Students will gain experience designing for both digital and real environments, collaborating through social networks, and practicing basic 3D modeling, while helping to develop a climate change curriculum that will roll-out in NYC classrooms in Fall 2011.
My Carbon Footprint is presented by Deutsche Bank Climate Change Advisors: Know The Number
The Science Playground, designed by BKSK Architects at the New York Hall of Science in Queens, is less fairy tale than futurama. Resembling a colorful Rube Goldberg contraption, with waterworks, the 60,000-square-foot space lets children study the laws of physics while happily submitting to them.
“Kids love to get dizzy,” said Sookram Ramsaroop, the hall’s supervisor of visitor interactions. Thus the standing spinner, a disc topped by a vertical bar with a hand grip. “I may say, ‘Lean back, and see what happens,’ ” he said. “Or, ‘Lean in.’ ” The resulting difference in speeds illustrates conservation of angular momentum, which children can learn about from an on-site explainer. (Or not: no one forces lessons.)
This article is of particular interest to me since, as some of you may know, I’ve been involved in informal science education for several years and will be starting a museum studies graduate program this Fall with an emphasis on science museums. (In fact, the beginning of this blog is actually primarily about my trip to Europe where I interned at several science centers.) And, between you and me, I actually have a bit of a pipe-dream of opening my own someday.
So, naturally, I was quite interested in this article (additionally since I’m also a fan of its author) - but so should everyone. This study has strong implications for museums, science, and education in general. I could go on, but instead, here are the RCS Highlights:
One of the first studies of its type has confirmed that a science museum can strongly influence the public’s knowledge and attitudes about science and technology - and to a surprising degree can cut across racial, ethnic, educational and economic barriers.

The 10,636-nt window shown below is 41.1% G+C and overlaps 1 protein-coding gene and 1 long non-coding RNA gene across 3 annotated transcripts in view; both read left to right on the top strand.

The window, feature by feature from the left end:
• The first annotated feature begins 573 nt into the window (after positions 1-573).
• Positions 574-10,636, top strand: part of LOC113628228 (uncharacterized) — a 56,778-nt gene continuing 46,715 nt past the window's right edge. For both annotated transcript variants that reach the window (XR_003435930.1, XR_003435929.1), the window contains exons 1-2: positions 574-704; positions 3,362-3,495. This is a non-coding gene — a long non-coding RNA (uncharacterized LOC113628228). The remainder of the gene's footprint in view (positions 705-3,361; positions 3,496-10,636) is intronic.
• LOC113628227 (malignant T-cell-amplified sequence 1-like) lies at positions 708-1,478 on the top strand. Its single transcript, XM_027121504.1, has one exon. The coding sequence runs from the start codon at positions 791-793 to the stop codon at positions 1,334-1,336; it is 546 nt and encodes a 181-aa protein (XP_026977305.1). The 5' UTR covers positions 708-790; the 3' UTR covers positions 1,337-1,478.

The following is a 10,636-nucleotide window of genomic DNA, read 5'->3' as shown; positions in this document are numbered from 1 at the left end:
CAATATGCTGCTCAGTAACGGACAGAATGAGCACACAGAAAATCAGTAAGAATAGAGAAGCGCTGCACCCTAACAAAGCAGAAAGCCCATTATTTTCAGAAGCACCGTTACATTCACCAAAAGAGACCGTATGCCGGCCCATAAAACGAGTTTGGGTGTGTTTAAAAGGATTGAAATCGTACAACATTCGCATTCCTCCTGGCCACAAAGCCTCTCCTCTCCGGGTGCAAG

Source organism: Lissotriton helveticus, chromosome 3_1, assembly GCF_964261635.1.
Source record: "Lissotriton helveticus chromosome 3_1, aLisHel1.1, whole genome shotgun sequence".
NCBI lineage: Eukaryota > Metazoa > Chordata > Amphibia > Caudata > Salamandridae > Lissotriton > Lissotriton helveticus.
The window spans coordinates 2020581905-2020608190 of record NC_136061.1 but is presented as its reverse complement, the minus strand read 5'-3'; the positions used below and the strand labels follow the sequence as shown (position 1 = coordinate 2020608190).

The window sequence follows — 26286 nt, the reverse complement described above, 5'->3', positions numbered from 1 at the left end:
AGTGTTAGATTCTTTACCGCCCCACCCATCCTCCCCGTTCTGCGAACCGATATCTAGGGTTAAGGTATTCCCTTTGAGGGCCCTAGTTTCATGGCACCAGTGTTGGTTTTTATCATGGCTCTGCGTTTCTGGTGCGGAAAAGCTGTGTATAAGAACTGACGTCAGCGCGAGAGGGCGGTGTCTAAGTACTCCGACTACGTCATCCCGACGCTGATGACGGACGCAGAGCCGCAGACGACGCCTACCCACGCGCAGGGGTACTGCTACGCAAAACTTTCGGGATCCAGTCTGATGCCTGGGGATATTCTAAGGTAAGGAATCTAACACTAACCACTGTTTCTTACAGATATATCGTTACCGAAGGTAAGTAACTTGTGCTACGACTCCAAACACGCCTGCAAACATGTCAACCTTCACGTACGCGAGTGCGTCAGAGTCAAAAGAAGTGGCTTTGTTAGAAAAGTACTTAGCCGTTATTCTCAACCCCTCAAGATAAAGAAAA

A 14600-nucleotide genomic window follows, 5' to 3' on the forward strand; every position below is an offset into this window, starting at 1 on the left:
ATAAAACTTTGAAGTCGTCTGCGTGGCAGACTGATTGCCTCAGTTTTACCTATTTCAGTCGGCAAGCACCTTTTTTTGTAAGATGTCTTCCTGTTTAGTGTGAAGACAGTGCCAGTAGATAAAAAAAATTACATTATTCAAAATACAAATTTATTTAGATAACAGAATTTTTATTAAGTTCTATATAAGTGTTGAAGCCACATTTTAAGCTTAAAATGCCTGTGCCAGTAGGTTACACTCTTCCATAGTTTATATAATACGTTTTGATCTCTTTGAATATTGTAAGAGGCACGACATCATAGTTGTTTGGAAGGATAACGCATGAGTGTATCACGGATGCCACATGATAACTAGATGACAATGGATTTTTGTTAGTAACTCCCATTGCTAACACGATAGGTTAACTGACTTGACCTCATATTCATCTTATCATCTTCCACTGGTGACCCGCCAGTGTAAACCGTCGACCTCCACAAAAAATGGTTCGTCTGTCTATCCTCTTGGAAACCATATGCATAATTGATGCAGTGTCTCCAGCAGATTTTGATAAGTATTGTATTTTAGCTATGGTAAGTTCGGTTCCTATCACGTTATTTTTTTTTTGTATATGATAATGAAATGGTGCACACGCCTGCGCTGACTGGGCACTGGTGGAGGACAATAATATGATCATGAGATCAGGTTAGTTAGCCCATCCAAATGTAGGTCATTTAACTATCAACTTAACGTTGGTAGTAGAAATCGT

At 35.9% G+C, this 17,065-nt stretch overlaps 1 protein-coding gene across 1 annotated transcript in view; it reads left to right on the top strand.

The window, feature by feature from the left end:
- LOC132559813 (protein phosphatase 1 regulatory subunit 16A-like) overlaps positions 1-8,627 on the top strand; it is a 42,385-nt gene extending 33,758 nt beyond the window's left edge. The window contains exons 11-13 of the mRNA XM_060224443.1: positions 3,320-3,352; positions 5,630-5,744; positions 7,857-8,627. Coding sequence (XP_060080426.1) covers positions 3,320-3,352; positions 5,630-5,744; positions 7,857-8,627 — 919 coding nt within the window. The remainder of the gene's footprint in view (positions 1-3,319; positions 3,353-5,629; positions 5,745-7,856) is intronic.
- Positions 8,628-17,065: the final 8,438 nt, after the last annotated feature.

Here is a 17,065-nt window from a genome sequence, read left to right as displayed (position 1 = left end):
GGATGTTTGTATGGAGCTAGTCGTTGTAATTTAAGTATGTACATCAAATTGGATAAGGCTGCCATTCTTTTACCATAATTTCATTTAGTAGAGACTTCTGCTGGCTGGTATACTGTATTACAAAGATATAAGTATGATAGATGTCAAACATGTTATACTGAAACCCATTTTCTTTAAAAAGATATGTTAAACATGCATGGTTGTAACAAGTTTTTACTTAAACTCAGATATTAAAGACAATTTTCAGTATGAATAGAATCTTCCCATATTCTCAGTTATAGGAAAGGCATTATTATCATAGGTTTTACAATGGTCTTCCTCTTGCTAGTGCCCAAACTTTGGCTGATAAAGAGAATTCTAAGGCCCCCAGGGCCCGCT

The study.. offers profound support for the value of such institutions. It also reinforces the emerging concept of “free choice” learning, which holds that people get most of their knowledge about science from someplace other than school or formal education…
“The holy grail of science museums is not to provide someone all the knowledge they need, but to inspire them, to become a launching point,” said John Falk, an OSU professor of science education and national leader in the free-choice learning movement. “Many people have believed that such institutions could do this, but this study provides some of the first definitive evidence that it works.”..
* More than half of the residents in Los Angeles County, over one million a year, have visited the Science Center since it opened in 1998, and say it strongly improved their understanding of science issues.
* Residents who visited the Science Center were among the most knowledgeable Los Angeles residents about science and technology, and their visit significantly contributed to this.
* The makeup of visitors was broadly representative of the general population, including all races, ethnicities, ages, education and income levels…
* Nearly all adults who said their children had visited the Science Center reported an increase in their children’s knowledge of science and technology, and large majorities said the visit raised their long-term interest level…
As a NYSCI explainer "alumni" pursuing a career in informal science education, I'm pretty psyched to find this blog and thought you might be interested in a recent post of mine: http://realcleverscience.tumblr.com/post/4606155011/surveys-confirm-enormous-value-of-science-museums
Ari @ RCS
Hey! Thanks Ari, I’m psyched you found our blog. I just started yesterday so it still needs work … good to know we have alumni out there keeping an eye out for us. Keep in touch!
The New York Hall of Science, in conjunction with Northern.Lights.mn, presents ReGeneration, a summer-long exhibition debuting in 2012 with related programming in and around NYSCI. In total, ReGeneration will engage 14 artists or artist groups in creating and presenting work that explores the connection of cultural vitality to immigration, urbanization, and sustainability through the intersection of art, technology and science. More information about ReGeneration can be found here.
April 16 – 24, 1 & 2 pm; plus additional performances on April 22 at 3 pm and April 24 at noon. This weekend its time to get creative with bubbles, learn about the science behind them, and be WOWED by comedian/bubble-ologist Casey Carle. The Science Library is also hosting bubble poetry workshops on Sat. at 3pm & 4PM. Tickets are available at the door & are limited!
TAB is starting to plan for the 2011 NYC Maker Faire! Lots of cool things planned aroung this year’s MF - our first Meetup, the 2011 edition of the official Team TAB Maker Faire NYC skateboard, and more. See you in Queens!